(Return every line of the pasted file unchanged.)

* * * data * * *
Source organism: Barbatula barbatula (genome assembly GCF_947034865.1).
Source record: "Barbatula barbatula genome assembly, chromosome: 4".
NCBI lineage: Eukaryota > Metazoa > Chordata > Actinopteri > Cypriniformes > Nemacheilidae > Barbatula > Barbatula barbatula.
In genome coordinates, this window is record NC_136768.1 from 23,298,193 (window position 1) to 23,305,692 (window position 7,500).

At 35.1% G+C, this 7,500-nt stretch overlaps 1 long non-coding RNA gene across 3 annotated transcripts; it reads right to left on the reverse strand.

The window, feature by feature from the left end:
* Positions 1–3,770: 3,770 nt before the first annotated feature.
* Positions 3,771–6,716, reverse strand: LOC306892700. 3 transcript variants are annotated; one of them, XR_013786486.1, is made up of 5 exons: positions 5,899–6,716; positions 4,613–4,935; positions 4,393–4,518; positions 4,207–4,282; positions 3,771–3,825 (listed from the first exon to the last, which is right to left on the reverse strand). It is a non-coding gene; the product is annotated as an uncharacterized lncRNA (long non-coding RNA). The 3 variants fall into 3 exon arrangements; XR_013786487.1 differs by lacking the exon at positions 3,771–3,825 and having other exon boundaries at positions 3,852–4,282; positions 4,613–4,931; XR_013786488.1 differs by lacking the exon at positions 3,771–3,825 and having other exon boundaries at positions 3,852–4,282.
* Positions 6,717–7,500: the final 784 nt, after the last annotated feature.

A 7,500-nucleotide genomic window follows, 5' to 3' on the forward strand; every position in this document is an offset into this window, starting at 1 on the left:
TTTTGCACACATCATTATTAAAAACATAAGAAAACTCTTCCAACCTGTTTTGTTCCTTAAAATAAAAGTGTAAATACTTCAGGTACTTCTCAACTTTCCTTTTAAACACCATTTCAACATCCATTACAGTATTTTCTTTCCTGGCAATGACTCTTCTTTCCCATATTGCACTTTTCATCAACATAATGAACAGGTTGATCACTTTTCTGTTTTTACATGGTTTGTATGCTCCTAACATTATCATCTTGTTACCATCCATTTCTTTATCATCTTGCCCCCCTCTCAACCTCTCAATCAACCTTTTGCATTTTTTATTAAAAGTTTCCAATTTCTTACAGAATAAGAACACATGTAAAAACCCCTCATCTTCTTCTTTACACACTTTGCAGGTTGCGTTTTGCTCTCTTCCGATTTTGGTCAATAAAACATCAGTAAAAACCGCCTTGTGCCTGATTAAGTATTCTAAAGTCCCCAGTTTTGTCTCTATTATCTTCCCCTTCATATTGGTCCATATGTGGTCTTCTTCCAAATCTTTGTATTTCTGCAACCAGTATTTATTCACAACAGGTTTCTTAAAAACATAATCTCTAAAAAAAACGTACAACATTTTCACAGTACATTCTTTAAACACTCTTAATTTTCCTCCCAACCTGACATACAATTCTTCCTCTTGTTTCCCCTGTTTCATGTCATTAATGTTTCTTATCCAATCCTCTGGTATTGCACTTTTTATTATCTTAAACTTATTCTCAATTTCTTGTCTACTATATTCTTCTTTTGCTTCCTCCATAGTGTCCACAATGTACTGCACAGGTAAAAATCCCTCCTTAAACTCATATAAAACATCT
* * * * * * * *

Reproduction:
Source organism: Barbatula barbatula (genome assembly GCF_947034865.1).
Source record: "Barbatula barbatula genome assembly, chromosome: 4".
NCBI lineage: Eukaryota > Metazoa > Chordata > Actinopteri > Cypriniformes > Nemacheilidae > Barbatula > Barbatula barbatula.
In genome coordinates, this window is record NC_136768.1 from 23,298,193 (window position 1) to 23,305,692 (window position 7,500).

At 35.1% G+C, this 7,500-nt stretch overlaps 1 long non-coding RNA gene across 3 annotated transcripts; it reads right to left on the reverse strand.

The window, feature by feature from the left end:
* Positions 1–3,770: 3,770 nt before the first annotated feature.
* Positions 3,771–6,716, reverse strand: LOC306892700. 3 transcript variants are annotated; one of them, XR_013786486.1, is made up of 5 exons: positions 5,899–6,716; positions 4,613–4,935; positions 4,393–4,518; positions 4,207–4,282; positions 3,771–3,825 (listed from the first exon to the last, which is right to left on the reverse strand). It is a non-coding gene; the product is annotated as an uncharacterized lncRNA (long non-coding RNA). The 3 variants fall into 3 exon arrangements; XR_013786487.1 differs by lacking the exon at positions 3,771–3,825 and having other exon boundaries at positions 3,852–4,282; positions 4,613–4,931; XR_013786488.1 differs by lacking the exon at positions 3,771–3,825 and having other exon boundaries at positions 3,852–4,282.
* Positions 6,717–7,500: the final 784 nt, after the last annotated feature.

A 7,500-nucleotide genomic window follows, 5' to 3' on the forward strand; every position in this document is an offset into this window, starting at 1 on the left:
TTTTGCACACATCATTATTAAAAACATAAGAAAACTCTTCCAACCTGTTTTGTTCCTTAAAATAAAAGTGTAAATACTTCAGGTACTTCTCAACTTTCCTTTTAAACACCATTTCAACATCCATTACAGTATTTTCTTTCCTGGCAATGACTCTTCTTTCCCATATTGCACTTTTCATCAACATAATGAACAGGTTGATCACTTTTCTGTTTTTACATGGTTTGTATGCTCCTAACATTATCATCTTGTTACCATCCATTTCTTTATCATCTTGCCCCCCTCTCAACCTCTCAATCAACCTTTTGCATTTTTTATTAAAAGTTTCCAATTTCTTACAGAATAAGAACACATGTAAAAACCCCTCATCTTCTTCTTTACACACTTTGCAGGTTGCGTTTTGCTCTCTTCCGATTTTGGTCAATAAAACATCAGTAAAAACCGCCTTGTGCCTGATTAAGTATTCTAAAGTCCCCAGTTTTGTCTCTATTATCTTCCCCTTCATATTGGTCCATATGTGGTCTTCTTCCAAATCTTTGTATTTCTGCAACCAGTATTTATTCACAACAGGTTTCTTAAAAACATAATCTCTAAAAAAAACGTACAACATTTTCACAGTACATTCTTTAAACACTCTTAATTTTCCTCCCAACCTGACATACAATTCTTCCTCTTGTTTCCCCTGTTTCATGTCATTAATGTTTCTTATCCAATCCTCTGGTATTGCACTTTTTATTATCTTAAACTTATTCTCAATTTCTTGTCTACTATATTCTTCTTTTGCTTCCTCCATAGTGTCCACAATGTACTGCACAGGTAAAAATCCCTCCTTAAACTCATATAAAACATCT